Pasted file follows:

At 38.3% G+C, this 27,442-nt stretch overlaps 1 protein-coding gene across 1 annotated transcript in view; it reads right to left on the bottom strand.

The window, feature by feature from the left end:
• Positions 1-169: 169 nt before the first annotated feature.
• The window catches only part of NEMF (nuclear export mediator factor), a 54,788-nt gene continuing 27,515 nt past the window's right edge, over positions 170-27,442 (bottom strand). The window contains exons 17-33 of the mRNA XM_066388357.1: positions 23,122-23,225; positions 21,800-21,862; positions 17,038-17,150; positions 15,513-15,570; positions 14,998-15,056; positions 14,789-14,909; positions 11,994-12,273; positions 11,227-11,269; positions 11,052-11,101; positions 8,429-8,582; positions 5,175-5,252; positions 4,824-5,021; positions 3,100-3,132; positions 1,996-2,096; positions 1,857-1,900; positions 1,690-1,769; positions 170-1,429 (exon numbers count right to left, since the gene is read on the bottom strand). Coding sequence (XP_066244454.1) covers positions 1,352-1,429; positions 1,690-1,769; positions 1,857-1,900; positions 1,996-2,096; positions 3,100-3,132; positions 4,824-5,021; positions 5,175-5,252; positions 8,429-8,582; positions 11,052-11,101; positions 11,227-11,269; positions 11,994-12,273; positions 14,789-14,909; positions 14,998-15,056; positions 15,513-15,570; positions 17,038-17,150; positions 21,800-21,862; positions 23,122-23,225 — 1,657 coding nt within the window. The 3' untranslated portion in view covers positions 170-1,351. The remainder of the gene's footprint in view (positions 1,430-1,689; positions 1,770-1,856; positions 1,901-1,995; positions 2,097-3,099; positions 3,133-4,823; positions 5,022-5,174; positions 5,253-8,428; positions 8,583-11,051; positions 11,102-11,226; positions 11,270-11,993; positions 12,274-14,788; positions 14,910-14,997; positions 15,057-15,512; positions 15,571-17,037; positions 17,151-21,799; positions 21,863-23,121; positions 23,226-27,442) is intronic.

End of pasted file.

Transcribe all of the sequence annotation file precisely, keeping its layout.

At 38.3% G+C, this 27,442-nt stretch overlaps 1 protein-coding gene across 1 annotated transcript in view; it reads right to left on the bottom strand.

The window, feature by feature from the left end:
• Positions 1-169: 169 nt before the first annotated feature.
• The window catches only part of NEMF (nuclear export mediator factor), a 54,788-nt gene continuing 27,515 nt past the window's right edge, over positions 170-27,442 (bottom strand). The window contains exons 17-33 of the mRNA XM_066388357.1: positions 23,122-23,225; positions 21,800-21,862; positions 17,038-17,150; positions 15,513-15,570; positions 14,998-15,056; positions 14,789-14,909; positions 11,994-12,273; positions 11,227-11,269; positions 11,052-11,101; positions 8,429-8,582; positions 5,175-5,252; positions 4,824-5,021; positions 3,100-3,132; positions 1,996-2,096; positions 1,857-1,900; positions 1,690-1,769; positions 170-1,429 (exon numbers count right to left, since the gene is read on the bottom strand). Coding sequence (XP_066244454.1) covers positions 1,352-1,429; positions 1,690-1,769; positions 1,857-1,900; positions 1,996-2,096; positions 3,100-3,132; positions 4,824-5,021; positions 5,175-5,252; positions 8,429-8,582; positions 11,052-11,101; positions 11,227-11,269; positions 11,994-12,273; positions 14,789-14,909; positions 14,998-15,056; positions 15,513-15,570; positions 17,038-17,150; positions 21,800-21,862; positions 23,122-23,225 — 1,657 coding nt within the window. The 3' untranslated portion in view covers positions 170-1,351. The remainder of the gene's footprint in view (positions 1,430-1,689; positions 1,770-1,856; positions 1,901-1,995; positions 2,097-3,099; positions 3,133-4,823; positions 5,022-5,174; positions 5,253-8,428; positions 8,583-11,051; positions 11,102-11,226; positions 11,270-11,993; positions 12,274-14,788; positions 14,910-14,997; positions 15,057-15,512; positions 15,571-17,037; positions 17,151-21,799; positions 21,863-23,121; positions 23,226-27,442) is intronic.